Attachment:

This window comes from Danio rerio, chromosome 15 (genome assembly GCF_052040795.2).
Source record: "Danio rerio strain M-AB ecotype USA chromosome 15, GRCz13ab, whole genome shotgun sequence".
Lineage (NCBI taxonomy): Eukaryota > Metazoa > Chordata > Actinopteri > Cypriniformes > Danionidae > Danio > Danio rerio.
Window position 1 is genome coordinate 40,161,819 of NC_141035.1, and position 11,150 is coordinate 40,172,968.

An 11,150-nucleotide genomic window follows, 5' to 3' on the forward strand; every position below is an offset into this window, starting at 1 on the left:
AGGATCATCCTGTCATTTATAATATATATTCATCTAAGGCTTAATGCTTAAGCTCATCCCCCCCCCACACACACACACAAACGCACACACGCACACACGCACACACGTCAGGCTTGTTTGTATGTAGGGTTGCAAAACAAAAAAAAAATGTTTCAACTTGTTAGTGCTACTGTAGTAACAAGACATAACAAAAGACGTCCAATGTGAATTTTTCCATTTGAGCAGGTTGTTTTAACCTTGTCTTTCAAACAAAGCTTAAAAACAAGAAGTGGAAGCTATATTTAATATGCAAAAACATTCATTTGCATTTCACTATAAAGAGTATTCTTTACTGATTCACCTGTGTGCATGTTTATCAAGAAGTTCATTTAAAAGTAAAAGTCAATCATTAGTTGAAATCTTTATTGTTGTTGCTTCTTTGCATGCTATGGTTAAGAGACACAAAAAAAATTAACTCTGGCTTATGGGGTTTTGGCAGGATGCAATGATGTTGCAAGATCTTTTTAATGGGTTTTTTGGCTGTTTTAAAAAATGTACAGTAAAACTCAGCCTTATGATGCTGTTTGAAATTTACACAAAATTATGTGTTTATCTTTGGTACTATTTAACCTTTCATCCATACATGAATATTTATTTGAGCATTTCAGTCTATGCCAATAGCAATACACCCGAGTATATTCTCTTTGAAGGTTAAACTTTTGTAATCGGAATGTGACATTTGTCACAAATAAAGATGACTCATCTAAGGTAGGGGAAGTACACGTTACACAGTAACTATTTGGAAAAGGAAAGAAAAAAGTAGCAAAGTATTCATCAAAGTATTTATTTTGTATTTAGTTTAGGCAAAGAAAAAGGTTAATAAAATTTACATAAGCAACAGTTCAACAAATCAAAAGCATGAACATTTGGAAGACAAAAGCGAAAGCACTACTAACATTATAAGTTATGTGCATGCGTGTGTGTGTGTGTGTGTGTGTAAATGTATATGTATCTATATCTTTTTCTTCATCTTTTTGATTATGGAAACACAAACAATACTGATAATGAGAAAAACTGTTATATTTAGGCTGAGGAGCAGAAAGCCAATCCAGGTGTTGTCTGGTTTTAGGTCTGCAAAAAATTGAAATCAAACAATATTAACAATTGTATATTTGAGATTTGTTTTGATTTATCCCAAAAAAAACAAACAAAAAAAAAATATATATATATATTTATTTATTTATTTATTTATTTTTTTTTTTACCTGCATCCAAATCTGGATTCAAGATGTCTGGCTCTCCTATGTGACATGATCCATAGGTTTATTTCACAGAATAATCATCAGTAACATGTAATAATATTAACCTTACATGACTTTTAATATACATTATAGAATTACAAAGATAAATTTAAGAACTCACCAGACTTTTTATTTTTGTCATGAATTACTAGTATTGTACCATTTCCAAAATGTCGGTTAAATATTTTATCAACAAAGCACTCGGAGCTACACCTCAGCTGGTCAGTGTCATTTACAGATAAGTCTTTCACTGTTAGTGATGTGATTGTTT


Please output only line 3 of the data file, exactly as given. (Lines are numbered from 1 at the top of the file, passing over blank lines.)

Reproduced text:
Lineage (NCBI taxonomy): Eukaryota > Metazoa > Chordata > Actinopteri > Cypriniformes > Danionidae > Danio > Danio rerio.